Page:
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Senate Democrats dig in to block Bush's appointing of Holsinger

HABDULLAH@MCCLATCHYDC.COM
Democrats will stay in session over the holiday break to prevent the naming of Kentuckian Dr. James W. Holsinger Jr. as U.S. surgeon general.  File photo by Chuck Kennedy | McClatchy-Tribune
CHUCK KENNEDY
Democrats will stay in session over the holiday break to prevent the naming of Kentuckian Dr. James W. Holsinger Jr. as U.S. surgeon general. File photo by Chuck Kennedy | McClatchy-Tribune

Democrats will stay in session over the holiday break to prevent President Bush from naming Kentucky Dr. James W. Holsinger Jr. as U.S. surgeon general and to block other "objectionable nominees."

"I will keep the Senate in pro forma session to block the president from doing an end run around the Senate and the Constitution with his controversial nominations," Senate Majority Leader Harry Reid said Wednesday evening. "So Mr. President, I hope this is a Christmas present for these people. These are important jobs, and I wish them well ... and wish them all a Merry Christmas and a Happy New Year."

Holsinger served as Gov. Ernie Fletcher's secretary for Health and Family Services from 2003 through 2005, was a professor and chancellor of the University of Kentucky's medical center for nine years in addition to other academic and administrative medical school posts across the country, and served for 26 years in the Department of Veterans Affairs.

He has a master's degree in biblical studies from Asbury Theological Seminary in Wilmore.

For Holsinger, the quest to be the nation's top public health position has been anything but merry. He declined to comment on Senate Democrats' move to block a possible presidential recess appointment or on his rocky confirmation process.

Earlier this year, Holsinger faced strident criticism from gay rights groups, the National Organization for Women, the American Public Health Association and some public health experts, for a Methodist church paper he wrote in 1991 titled "Pathophysiology of Male Homosexuality," which described same-sex intercourse as incompatible with Christian teaching.

Holsinger sought to distance himself from the paper during a July Senate hearing, saying the comments don't reflect his current views. But Senate Democrats have since refused to move forward with a confirmation until Holsinger completes written responses to questions posed by members of the Senate Health, Education, Labor and Pensions Committee.

The surgeon general's post has been highly politicized in recent years. Days before Holsinger's committee hearing, a former surgeon general, Dr. Richard Carmona, testified before the House Committee on Oversight and Government Reform that the White House prevented him from speaking publicly about stem-cell research and sex education, among other health topics.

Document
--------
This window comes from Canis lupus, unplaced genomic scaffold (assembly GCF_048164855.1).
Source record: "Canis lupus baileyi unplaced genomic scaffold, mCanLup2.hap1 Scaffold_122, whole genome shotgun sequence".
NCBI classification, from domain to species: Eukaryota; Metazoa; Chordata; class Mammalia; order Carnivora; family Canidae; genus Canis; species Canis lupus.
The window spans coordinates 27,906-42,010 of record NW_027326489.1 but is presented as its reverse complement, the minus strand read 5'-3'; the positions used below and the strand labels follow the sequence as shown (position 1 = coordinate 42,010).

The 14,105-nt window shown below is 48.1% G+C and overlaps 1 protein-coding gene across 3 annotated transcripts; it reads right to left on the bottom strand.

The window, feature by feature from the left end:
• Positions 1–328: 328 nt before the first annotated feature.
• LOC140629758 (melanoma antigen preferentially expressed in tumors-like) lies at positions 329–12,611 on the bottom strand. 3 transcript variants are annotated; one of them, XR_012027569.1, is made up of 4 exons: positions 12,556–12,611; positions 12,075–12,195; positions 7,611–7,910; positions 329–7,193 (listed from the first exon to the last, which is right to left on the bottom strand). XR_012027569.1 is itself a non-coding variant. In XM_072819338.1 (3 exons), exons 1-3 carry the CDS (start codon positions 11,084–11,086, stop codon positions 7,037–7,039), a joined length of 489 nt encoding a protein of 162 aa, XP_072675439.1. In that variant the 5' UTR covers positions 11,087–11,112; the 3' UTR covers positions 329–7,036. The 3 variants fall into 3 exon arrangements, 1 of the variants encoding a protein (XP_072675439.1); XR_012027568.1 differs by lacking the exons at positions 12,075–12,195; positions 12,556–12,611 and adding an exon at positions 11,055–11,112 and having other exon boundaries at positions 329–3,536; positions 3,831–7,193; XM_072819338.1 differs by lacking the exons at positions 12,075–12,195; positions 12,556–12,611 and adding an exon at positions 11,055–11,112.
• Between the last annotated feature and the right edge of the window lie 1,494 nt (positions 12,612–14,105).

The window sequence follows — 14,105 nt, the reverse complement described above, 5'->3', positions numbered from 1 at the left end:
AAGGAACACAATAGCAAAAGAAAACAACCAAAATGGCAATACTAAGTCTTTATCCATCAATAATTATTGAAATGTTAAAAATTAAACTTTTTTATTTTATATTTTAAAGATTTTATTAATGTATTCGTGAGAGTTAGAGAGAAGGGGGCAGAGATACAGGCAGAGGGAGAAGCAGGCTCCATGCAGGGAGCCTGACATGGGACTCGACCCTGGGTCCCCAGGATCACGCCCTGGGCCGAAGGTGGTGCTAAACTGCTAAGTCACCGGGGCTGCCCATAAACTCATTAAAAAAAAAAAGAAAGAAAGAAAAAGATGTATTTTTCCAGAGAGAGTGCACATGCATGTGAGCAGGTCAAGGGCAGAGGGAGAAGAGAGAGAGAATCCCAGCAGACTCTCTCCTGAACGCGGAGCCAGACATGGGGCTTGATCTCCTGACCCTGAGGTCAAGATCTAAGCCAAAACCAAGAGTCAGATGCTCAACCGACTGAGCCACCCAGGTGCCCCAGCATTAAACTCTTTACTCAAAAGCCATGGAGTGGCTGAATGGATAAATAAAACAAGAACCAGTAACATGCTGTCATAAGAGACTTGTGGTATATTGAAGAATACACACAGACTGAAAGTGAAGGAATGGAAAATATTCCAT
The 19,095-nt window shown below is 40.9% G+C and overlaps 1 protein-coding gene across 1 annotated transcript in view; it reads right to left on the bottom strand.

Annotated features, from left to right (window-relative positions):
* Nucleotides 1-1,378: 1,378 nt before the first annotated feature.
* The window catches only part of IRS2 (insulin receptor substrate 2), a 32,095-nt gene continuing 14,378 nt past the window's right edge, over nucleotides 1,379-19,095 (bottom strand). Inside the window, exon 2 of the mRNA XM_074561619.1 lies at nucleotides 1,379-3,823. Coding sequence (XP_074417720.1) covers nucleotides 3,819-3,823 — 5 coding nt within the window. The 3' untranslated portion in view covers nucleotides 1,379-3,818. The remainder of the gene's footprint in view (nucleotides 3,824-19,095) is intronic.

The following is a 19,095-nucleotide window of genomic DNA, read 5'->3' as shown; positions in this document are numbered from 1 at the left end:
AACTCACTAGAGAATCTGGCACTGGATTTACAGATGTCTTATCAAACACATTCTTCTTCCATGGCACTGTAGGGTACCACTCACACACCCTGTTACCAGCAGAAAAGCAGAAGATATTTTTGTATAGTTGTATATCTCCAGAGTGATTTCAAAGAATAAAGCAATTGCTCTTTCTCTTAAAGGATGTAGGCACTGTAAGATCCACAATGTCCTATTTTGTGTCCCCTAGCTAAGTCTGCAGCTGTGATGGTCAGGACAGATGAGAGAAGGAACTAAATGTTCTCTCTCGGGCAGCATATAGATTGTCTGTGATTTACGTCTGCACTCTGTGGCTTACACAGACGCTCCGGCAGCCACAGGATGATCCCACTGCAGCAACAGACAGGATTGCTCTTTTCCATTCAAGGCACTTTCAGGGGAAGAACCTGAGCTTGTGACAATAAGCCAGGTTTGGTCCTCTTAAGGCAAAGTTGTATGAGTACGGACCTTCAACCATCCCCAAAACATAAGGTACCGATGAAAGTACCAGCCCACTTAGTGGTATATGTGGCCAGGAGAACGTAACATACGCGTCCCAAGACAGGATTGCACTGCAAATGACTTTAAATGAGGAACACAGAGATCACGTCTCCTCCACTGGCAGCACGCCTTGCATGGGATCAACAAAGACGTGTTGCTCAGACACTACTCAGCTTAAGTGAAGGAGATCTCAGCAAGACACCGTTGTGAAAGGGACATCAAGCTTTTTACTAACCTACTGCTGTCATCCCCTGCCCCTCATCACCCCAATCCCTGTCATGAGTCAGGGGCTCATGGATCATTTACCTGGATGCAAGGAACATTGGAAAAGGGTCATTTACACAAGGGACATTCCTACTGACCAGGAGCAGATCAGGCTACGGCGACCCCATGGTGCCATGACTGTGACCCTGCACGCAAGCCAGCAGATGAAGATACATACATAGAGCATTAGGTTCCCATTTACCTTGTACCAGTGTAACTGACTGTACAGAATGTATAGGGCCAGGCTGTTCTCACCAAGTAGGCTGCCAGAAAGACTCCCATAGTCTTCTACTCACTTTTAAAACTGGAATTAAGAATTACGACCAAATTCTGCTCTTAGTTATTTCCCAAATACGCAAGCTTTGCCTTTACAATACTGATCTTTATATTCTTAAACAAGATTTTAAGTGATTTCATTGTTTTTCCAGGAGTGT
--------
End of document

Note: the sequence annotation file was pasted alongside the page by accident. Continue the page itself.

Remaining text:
For now, Holsinger will have to continue to plod through questions from the Senate committee, which Department of Health and Human Services officials described as weighty "literature reviews on several issues" that "take months" to write.

"We fully support his nomination, and we're working to address the committee's questions as quickly as possible," said Kevin Schweers, a spokesman for Health and Human Services, where the office of surgeon general is based.

In the meantime, Dr. Steven Galson, a rear admiral in the U.S. Public Health Service, was named acting surgeon general.

White House officials said the administration backs Holsinger's nomination and wants to see him move forward in the confirmation process.

"Dr. Holsinger is a highly respected, well-qualified physician and educator who will make an outstanding Surgeon General. We remain committed to working with the Senate to get him confirmed," said White House spokesman Blair Jones.

Jones said the decision by Senate Democrats to stay in session "proves yet again that they are failing the American people by allowing important departments and agencies to remain vacant. We hope the Democratic leadership in the Senate will decide to spend its time more constructively and move forward on the many nominees that await consideration for important positions."

Kentucky Sens. Mitch McConnell and Jim Bunning said they remain steadfast in supporting Holsinger's nomination.

"Dr. Holsinger is a fine man who has dedicated his life to the Army and the medical profession," Bunning said. "He is well qualified to be the surgeon general and deserves an up-or-down vote on his nomination. If the U.S. Senate fails to give a nominee of Jim Holsinger's caliber a fair shake, the whole confirmation process is given a black eye."

Sen. Edward Kennedy, D-Mass., who chairs the committee overseeing Holsinger's confirmation process, is one of several lawmakers tentatively tapped to gavel in the empty Senate chamber during the holiday break. During this summer's hearings, Kennedy expressed concern over whether Holsinger could put "public health first and leave politics and ideology behind."

Leading Democratic presidential candidates Sens. Hillary Clinton of New York and Barack Obama of Illinois also rank among Holsinger's toughest critics.

"America's top doctor should be a doctor for all Americans," Obama said earlier this year. "I have serious reservations about nominating someone who would inject his own anti-gay ideology into critical decisions about the health and well-being of our nation."